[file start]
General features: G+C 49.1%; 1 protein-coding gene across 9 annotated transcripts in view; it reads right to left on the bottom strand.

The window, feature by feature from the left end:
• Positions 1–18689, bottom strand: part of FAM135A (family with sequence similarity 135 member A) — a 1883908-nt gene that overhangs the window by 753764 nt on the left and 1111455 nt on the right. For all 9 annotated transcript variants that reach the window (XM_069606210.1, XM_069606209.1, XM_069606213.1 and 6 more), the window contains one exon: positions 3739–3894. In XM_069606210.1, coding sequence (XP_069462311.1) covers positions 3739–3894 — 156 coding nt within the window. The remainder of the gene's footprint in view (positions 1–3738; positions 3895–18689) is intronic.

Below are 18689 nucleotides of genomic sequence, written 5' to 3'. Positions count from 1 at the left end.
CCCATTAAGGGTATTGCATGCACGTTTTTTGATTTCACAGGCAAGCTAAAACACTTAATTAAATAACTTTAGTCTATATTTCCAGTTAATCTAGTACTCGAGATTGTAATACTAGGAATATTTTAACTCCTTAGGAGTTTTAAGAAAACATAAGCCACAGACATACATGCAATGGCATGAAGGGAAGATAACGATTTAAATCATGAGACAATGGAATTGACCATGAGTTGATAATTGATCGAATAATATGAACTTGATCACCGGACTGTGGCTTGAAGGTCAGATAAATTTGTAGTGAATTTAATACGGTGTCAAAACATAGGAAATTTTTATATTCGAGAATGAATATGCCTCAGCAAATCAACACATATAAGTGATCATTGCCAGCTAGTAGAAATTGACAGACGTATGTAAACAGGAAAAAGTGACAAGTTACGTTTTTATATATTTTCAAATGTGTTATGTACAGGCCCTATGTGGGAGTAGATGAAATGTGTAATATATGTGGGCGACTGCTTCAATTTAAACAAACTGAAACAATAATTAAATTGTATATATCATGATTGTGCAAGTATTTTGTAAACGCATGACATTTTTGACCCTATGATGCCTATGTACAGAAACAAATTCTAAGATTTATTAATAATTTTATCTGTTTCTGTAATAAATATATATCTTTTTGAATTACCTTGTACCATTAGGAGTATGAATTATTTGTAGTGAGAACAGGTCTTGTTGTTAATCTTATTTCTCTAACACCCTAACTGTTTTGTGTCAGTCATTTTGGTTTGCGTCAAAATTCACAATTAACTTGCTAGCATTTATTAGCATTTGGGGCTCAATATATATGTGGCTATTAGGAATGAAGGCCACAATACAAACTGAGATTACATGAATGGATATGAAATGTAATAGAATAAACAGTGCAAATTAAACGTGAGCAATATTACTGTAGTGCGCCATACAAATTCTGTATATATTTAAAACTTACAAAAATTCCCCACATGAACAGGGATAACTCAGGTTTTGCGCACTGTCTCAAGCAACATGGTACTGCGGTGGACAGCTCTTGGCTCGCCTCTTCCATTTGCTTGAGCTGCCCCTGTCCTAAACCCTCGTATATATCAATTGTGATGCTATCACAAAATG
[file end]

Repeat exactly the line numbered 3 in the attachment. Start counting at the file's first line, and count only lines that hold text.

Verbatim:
• Positions 1–18689, bottom strand: part of FAM135A (family with sequence similarity 135 member A) — a 1883908-nt gene that overhangs the window by 753764 nt on the left and 1111455 nt on the right. For all 9 annotated transcript variants that reach the window (XM_069606210.1, XM_069606209.1, XM_069606213.1 and 6 more), the window contains one exon: positions 3739–3894. In XM_069606210.1, coding sequence (XP_069462311.1) covers positions 3739–3894 — 156 coding nt within the window. The remainder of the gene's footprint in view (positions 1–3738; positions 3895–18689) is intronic.